Beer, Art, and Craft
This weekend a family-friendly cultural festival of food, music, entertainment and walking trails is taking place in Cairndow Argyle. The core theme of the festival however, is beer.
As a previous attendee of Fyne Fest – I would thoroughly recommend it. Long gone are the days of middle aged men with tankards in heavy metal t-shirts pencilling in notes on bitterness and ABV (present writer excluded). Craft beer and gin are becoming the focal point of many cultural events and tourist attractions across Scotland. The sheer wealth of breweries, beer styles and ingredients that are experimented with in modern brewing means there will be a beer for almost everyone.
For many independent breweries collaboration is a core theme of their work. There are many opportunities out there for arts organisations in Scotland to capitalise and reach younger audiences. Below are some examples of where beer and art are working together to take inspiration from.
Northern Monk Patrons Project
Canned beer has never previously been perceived as fashionable. It’s making a comeback in a big way within the craft beer scene which is a bonus for any budding artists out there. Apparently, the can protects the beer from sunlight which can affect the beer taste. It also means scope for some weird and wonderful can designs.
A Leeds Brewery, Northern Monk, set up a project which encouraged collaboration, creativity and community between artists, athletes and creatives across the north of England. The beer cans came with a unique piece of art on that you could remove and keep. On the back of the can was information about the artist and where to find future information. Are there any breweries in your local area that you could collaborate with? Here’s a list.
Tate Modern – Wild Beer Co
Speaking of elegantly designed beer. Here is a bottle that I bought from Wild Beer some months ago.
Their intriguing style, interesting and varied beer styles (particularly sour beers that have a champagne like quality) have not went unnoticed in the arts world. TATE Modern are working with Wild Beer to provide a pop-up outdoor social space with special food and drink offers alongside exhibitions and events.
As a self-confessed beer geek, many of my decisions on where to go and what to do revolve around whether they have good beer. I can be swayed to go to a cultural event based in the fact they have a good Hefeweizen on tap. I read recently about Craft Beer yoga being a thing now. I’m slightly more tempted to take up yoga.
Edinburgh Beer Factory and Paolozzi
Finally, a brewery closer to home that has become synonymous with beer and art – The Edinburgh Beer Factory. So much so that the flagship lager was named after Leith-born artist and sculptor Eduardo Paolozzi. For the launch of the beer, 200+ guests, including Paolozzi’s family members, were in attendance at the Scottish National Gallery of Modern Art Two. The frontage of the gallery saw a projection of some of Eduardo Paolozzi’s most famous work. It’s refreshing to see that organisations are realising the similarities and opportunities that can bring arts and craft together.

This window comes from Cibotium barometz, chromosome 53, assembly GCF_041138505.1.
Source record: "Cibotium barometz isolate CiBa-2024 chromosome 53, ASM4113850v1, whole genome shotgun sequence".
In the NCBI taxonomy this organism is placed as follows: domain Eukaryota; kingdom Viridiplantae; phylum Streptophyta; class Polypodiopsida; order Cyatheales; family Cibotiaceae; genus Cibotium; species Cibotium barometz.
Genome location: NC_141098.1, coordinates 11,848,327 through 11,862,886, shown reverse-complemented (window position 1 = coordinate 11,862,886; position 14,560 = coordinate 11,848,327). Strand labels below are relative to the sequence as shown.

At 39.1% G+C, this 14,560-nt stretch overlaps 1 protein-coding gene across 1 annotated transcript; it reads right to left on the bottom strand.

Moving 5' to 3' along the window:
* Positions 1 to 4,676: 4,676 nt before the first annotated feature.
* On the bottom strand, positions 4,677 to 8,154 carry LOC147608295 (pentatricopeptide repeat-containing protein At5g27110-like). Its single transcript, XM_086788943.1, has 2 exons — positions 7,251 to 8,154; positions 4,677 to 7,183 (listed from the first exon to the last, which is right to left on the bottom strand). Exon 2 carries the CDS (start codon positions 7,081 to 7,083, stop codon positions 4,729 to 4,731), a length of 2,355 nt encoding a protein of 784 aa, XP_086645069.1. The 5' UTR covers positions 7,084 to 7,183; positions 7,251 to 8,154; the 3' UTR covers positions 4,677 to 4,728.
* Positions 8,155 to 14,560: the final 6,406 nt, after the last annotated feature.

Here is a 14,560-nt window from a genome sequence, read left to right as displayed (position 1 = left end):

Speaking of refreshing, I’ll leave you with a couple of my favourite Scottish beers/breweries/areas to give you some further…beer for thought?
West Brewery, Glasgow – Beer: Heideweiss Beer Style: Hefeweizen – ‘Glaswegian Heart, German Head’ is the slogan of this brewery. So disappointed was the German-born owner with the beer on offer in Scotland as a student in Glasgow, she decided to create her own brewery with German beers on offer. Their Hefeweizen Beer is a typical beer of Bavaria. With hints of banana and cloves, it is a must-have for a refreshing beer in the sun. West on the Green is the ideal place to try this – a stone’s throw from Glasgow Green and some of Glasgow’s best landmarks.
Cromarty Brewery – Beer: Brewed Awakening: Beer Style: Coffee Stout. Situated at the Black Isle of Scottish Highlands, this brewery is a bit off the beaten track. Nonetheless it shows the innovation in the highlands to encourage tourism for beer and gin trails close to Inverness. Black Isle Brewery is very nearby and also supplies a wide range of excellent organic beers. Brewed Awakening is the pick me up of pick me up beers, best served at room temperature on a cold winters night. Stout doesn’t have to stop at Guinness. If you are in Cromarty drop by nearby Channary Point in Fortrose to view the dolphins during the summer months. Don’t forget to stop by The Anderson for a much needed refreshment. They often have a Cromarty beer on tap as well as a huge menu of Belgian beer.
If you take nothing else from this blog, please take the opportunity to try good beer.